While this is not the first time the government has been able to get some money back to victims, Deputy Attorney General Lisa Monaco said during a press conference that this was a first for the new Ransomware and Digital Extortion Task Force that was created in April to address the growing number of cyberattacks.
Monaco explained that the Justice Department and FBI seized 63.7 Bitcoins -- now valued at $2.3 million after a large dip in the cryptocurrency market -- of the 75 Bitcoins that the CEO of Colonial Pipeline admitted to paying. Despite paying for the ransom, the encryption tools handed over did not work or help the company's efforts to restore its systems.
The Justice Department obtained a warrant from a California district court on Monday in order to seize the money.
"Following the money remains one of the most basic, yet powerful tools we have," Monaco said. "Today's announcements also demonstrate the value of early notification to law enforcement; we thank Colonial Pipeline for quickly notifying the FBI when they learned that they were targeted by DarkSide."
Monaco and FBI deputy director Paul Abate explained that the seizure was part of a larger effort to impose more costs on ransomware gangs, who have spent years holding hospitals, schools, businesses and government systems hostage.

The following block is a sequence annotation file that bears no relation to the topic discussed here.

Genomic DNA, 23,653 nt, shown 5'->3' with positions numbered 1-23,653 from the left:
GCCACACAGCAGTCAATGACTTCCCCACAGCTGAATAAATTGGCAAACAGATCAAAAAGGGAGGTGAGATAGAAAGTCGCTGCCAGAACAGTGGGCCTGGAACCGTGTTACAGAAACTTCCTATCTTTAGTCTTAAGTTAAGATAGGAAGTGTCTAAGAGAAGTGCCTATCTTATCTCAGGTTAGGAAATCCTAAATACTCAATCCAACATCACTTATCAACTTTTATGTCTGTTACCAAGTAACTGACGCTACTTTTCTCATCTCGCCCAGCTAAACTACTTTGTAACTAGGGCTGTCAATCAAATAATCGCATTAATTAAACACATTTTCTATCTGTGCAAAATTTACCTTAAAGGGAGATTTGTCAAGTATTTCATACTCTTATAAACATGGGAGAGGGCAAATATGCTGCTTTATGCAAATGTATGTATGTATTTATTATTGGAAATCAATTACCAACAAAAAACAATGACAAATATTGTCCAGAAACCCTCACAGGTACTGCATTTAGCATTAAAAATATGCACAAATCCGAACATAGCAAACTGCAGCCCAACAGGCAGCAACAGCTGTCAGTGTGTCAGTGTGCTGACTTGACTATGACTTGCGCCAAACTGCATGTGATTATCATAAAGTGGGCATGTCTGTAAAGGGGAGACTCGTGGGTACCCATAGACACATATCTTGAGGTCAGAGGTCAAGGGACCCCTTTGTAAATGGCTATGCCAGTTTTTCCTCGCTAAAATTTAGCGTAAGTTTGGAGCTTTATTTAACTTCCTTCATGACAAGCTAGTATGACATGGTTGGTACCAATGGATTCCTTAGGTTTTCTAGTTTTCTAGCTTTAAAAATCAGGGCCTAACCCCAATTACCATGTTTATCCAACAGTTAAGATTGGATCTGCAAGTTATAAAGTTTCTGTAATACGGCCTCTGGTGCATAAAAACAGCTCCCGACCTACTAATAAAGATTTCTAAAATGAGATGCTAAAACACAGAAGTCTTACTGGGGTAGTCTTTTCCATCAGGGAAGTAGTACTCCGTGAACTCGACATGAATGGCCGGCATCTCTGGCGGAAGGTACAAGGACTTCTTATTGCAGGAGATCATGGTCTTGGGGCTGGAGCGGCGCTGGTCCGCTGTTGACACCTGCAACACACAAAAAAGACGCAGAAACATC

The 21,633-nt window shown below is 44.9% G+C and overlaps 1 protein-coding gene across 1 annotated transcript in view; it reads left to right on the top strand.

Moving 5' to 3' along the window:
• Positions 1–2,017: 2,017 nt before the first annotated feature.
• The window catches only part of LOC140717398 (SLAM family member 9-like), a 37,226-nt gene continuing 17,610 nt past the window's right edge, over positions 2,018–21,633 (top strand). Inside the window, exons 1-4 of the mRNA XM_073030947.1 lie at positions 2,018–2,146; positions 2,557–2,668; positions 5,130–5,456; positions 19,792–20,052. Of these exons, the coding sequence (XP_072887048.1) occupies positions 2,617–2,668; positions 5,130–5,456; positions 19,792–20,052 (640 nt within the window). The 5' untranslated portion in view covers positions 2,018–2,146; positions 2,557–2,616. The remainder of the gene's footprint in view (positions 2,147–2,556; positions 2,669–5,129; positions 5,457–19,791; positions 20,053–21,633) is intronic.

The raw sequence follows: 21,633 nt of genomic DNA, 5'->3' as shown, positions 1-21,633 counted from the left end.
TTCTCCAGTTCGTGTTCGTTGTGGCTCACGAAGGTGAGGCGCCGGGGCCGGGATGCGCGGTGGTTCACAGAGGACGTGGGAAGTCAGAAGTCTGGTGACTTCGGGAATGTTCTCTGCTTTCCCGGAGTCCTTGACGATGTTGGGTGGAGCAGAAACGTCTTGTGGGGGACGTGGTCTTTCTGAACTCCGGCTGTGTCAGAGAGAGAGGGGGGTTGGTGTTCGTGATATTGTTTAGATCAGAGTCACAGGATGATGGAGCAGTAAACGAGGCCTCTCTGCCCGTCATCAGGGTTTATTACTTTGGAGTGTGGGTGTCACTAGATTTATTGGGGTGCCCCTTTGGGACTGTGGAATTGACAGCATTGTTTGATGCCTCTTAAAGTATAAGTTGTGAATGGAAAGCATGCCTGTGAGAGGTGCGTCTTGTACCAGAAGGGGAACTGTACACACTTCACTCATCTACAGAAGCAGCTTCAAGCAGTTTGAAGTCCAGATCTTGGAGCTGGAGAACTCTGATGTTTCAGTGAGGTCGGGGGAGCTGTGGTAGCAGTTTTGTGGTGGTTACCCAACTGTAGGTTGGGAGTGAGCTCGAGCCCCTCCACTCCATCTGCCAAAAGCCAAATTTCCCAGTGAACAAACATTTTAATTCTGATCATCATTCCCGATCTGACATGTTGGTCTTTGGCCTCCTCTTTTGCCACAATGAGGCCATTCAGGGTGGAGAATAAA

Both begged companies to be prepared for attacks and focus on contingencies in case of an eventual attack and reiterated much of the guidance that was handed down by the White House last week.
"Cybercriminals are employing ever more elaborate schemes to convert technology into tools of digital extortion. We need to continue improving the cyber resiliency of our critical infrastructure across the nation, including in the Northern District of California," said Stephanie Hinds, acting US Attorney for the Northern District of California.
"We will also continue developing advanced methods to improve our ability to track and recover digital ransom payments."
Colonial Pipeline faced significant backlash for paying the ransom but the FBI and Justice Department said they were able to use the Bitcoin public ledger to trace the payments back to "a specific address, for which the FBI has the 'private key,' or the rough equivalent of a password needed to access assets accessible from the specific Bitcoin address."
"There is no place beyond the reach of the FBI to conceal illicit funds that will prevent us from imposing risk and consequences upon malicious cyber actors," Abbate said.
"We will continue to use all of our available resources and leverage our domestic and international partnerships to disrupt ransomware attacks and protect our private sector partners and the American public."
Despite the success in this instance, Abbate and Monaco stressed that they would not be able to retrieve all ransom payments from now on and urged companies to take measures to protect themselves while also notifying the FBI as soon as possible in the event of an attack.
"What we are saying today is that if you come forward, as law enforcement, we may be able to take the type of action that we took today to deprive the criminal actors of what they're going after here which is the proceeds of their criminal scheme," Monaco said.
"We cannot guarantee and we may not be able to do this in every instance."